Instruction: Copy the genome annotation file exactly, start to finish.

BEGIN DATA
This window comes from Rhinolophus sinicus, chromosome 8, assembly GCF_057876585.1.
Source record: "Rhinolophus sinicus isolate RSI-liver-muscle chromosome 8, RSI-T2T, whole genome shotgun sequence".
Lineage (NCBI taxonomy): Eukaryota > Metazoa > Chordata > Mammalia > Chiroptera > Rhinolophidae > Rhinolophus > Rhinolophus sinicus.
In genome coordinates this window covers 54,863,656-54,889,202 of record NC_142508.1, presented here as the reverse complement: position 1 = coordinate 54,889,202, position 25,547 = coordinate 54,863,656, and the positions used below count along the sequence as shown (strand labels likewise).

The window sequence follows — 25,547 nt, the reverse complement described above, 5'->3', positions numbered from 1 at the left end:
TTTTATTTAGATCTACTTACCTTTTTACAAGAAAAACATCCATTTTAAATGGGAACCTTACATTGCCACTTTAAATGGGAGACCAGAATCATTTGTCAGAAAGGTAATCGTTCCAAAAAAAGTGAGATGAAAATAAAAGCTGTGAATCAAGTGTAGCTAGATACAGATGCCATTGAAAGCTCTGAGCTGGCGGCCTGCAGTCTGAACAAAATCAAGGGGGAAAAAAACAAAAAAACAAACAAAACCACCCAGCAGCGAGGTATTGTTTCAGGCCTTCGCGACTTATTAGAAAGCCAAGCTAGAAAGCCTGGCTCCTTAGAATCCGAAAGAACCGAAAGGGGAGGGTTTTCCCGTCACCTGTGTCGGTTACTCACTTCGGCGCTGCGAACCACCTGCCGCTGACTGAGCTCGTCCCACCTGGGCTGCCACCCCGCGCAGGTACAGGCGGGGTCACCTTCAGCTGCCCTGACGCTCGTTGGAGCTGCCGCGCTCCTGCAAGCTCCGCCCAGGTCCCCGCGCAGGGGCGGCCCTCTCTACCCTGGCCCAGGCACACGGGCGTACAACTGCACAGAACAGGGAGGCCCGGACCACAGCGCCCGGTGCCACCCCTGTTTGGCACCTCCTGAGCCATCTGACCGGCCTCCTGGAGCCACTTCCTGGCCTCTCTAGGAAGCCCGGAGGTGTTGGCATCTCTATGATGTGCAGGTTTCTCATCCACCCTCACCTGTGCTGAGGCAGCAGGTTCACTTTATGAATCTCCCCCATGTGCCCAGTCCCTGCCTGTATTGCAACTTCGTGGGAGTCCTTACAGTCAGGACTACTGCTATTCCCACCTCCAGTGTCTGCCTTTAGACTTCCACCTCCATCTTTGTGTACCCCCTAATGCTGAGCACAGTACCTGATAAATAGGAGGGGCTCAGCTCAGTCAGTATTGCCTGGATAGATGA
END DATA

This window comes from Rhinolophus sinicus, chromosome 8, assembly GCF_057876585.1.
Source record: "Rhinolophus sinicus isolate RSI-liver-muscle chromosome 8, RSI-T2T, whole genome shotgun sequence".
Lineage (NCBI taxonomy): Eukaryota > Metazoa > Chordata > Mammalia > Chiroptera > Rhinolophidae > Rhinolophus > Rhinolophus sinicus.
In genome coordinates this window covers 54,863,656-54,889,202 of record NC_142508.1, presented here as the reverse complement: position 1 = coordinate 54,889,202, position 25,547 = coordinate 54,863,656, and the positions used below count along the sequence as shown (strand labels likewise).

The window sequence follows — 25,547 nt, the reverse complement described above, 5'->3', positions numbered from 1 at the left end:
TTTTATTTAGATCTACTTACCTTTTTACAAGAAAAACATCCATTTTAAATGGGAACCTTACATTGCCACTTTAAATGGGAGACCAGAATCATTTGTCAGAAAGGTAATCGTTCCAAAAAAAGTGAGATGAAAATAAAAGCTGTGAATCAAGTGTAGCTAGATACAGATGCCATTGAAAGCTCTGAGCTGGCGGCCTGCAGTCTGAACAAAATCAAGGGGGAAAAAAACAAAAAAACAAACAAAACCACCCAGCAGCGAGGTATTGTTTCAGGCCTTCGCGACTTATTAGAAAGCCAAGCTAGAAAGCCTGGCTCCTTAGAATCCGAAAGAACCGAAAGGGGAGGGTTTTCCCGTCACCTGTGTCGGTTACTCACTTCGGCGCTGCGAACCACCTGCCGCTGACTGAGCTCGTCCCACCTGGGCTGCCACCCCGCGCAGGTACAGGCGGGGTCACCTTCAGCTGCCCTGACGCTCGTTGGAGCTGCCGCGCTCCTGCAAGCTCCGCCCAGGTCCCCGCGCAGGGGCGGCCCTCTCTACCCTGGCCCAGGCACACGGGCGTACAACTGCACAGAACAGGGAGGCCCGGACCACAGCGCCCGGTGCCACCCCTGTTTGGCACCTCCTGAGCCATCTGACCGGCCTCCTGGAGCCACTTCCTGGCCTCTCTAGGAAGCCCGGAGGTGTTGGCATCTCTATGATGTGCAGGTTTCTCATCCACCCTCACCTGTGCTGAGGCAGCAGGTTCACTTTATGAATCTCCCCCATGTGCCCAGTCCCTGCCTGTATTGCAACTTCGTGGGAGTCCTTACAGTCAGGACTACTGCTATTCCCACCTCCAGTGTCTGCCTTTAGACTTCCACCTCCATCTTTGTGTACCCCCTAATGCTGAGCACAGTACCTGATAAATAGGAGGGGCTCAGCTCAGTCAGTATTGCCTGGATAGATGA